On March 10, 2006, NASA's Mars Reconnaissance Orbiter set six of its engines to a powerful burn, allowing it to slow down enough for the gravitational pull of Mars to catch it and bring it into orbit. Ten years later, NASA is celebrating the MRO's continued success: The orbiter has lasted for five times longer than its planned primary scientific mission and counting, delivering unprecedented data on Mars and its history back to scientists on Earth.

"The Mars Reconnaissance Orbiter remains a powerful asset for studying the Red Planet, with its six instruments all continuing capably a decade after orbit insertion. All this and the valuable infrastructure support that it provides for other Mars missions, present and future, make MRO a keystone of the current Mars Exploration Program," Project Scientist Rich Zurek of NASA's Jet Propulsion Laboratory said in a statement.

Our Martian rovers might get most of the attention – after all, they're trawling around on the  surface of Mars itself – but the MRO was responsible for last year's studies on the possibility of seasonal liquid water on the Red Planet.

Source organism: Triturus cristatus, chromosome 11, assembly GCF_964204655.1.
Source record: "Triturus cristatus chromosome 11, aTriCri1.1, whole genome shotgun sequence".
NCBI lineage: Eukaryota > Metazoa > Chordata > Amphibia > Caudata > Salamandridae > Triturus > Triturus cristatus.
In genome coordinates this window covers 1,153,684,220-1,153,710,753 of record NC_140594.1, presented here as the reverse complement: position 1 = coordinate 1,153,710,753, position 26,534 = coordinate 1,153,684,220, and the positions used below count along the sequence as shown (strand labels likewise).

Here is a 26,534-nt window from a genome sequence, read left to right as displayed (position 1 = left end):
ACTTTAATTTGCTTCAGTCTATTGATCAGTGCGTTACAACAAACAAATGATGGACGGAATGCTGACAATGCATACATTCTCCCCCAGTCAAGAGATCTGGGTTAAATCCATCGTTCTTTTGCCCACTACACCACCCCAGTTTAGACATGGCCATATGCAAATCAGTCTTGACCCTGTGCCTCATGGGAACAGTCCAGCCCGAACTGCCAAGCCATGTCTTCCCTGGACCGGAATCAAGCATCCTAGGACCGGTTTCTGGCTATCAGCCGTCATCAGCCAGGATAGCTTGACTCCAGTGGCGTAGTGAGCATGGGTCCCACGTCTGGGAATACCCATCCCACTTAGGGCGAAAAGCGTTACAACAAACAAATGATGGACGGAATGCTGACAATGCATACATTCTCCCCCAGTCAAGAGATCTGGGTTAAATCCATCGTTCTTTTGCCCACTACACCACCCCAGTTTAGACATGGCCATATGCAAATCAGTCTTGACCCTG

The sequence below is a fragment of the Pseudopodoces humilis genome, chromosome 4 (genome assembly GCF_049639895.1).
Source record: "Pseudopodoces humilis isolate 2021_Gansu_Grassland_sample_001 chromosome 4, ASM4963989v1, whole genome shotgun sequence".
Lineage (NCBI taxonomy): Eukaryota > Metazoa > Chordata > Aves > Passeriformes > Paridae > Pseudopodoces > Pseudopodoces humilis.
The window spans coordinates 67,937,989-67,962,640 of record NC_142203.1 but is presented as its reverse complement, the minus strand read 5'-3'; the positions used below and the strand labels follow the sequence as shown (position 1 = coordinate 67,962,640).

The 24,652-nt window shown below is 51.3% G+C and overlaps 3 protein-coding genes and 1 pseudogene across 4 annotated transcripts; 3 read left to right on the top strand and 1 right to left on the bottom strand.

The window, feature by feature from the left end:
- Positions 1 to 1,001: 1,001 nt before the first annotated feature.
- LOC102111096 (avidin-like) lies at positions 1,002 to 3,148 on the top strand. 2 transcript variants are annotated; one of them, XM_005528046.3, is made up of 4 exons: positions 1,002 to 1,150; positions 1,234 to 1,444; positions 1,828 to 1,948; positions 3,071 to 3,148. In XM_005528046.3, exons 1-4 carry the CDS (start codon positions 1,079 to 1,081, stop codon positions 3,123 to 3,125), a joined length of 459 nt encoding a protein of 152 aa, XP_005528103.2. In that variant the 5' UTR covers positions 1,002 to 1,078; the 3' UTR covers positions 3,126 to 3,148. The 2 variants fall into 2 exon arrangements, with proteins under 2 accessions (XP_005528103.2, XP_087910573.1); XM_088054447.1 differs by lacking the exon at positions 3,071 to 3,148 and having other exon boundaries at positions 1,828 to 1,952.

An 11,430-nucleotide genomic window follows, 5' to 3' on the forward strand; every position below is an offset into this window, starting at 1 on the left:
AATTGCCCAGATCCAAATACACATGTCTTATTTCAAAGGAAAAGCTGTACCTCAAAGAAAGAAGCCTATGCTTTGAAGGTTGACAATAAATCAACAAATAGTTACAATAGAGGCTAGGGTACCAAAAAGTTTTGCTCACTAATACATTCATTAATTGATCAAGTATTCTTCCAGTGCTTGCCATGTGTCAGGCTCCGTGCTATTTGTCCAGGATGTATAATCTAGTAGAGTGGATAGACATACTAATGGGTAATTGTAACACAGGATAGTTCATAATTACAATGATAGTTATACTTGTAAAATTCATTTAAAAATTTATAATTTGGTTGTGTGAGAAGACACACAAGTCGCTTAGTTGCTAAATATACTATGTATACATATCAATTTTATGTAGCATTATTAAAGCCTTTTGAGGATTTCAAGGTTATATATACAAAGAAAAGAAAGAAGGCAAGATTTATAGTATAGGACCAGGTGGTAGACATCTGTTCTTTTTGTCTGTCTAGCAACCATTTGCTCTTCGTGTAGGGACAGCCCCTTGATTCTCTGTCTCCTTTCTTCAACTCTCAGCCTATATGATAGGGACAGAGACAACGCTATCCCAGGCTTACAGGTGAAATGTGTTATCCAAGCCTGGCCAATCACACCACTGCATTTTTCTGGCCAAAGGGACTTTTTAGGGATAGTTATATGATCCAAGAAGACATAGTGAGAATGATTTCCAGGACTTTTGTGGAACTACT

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And without the MRO, our landers wouldn't be nearly as successful: The detailed images from the orbiter, which has now circled the planet over 45,000 times, help scientists determine landing sites and new destinations for rovers. It's also used to relay signals from Curiosity and Opportunity back to Earth. It's capable of sending more data per second back to Earth than any of the other interplanetary missions combined, which allows it to send tons of incredibly high-resolution images home without breaking a sweat.

Watch the video above to get a glimpse of what MRO has accomplished so far. With all six of its instruments in perfect working order, there's no end in sight for the orbiter – and it's likely that the spacecraft will be around to help NASA select a landing spot for our first crewed mission to Mars.

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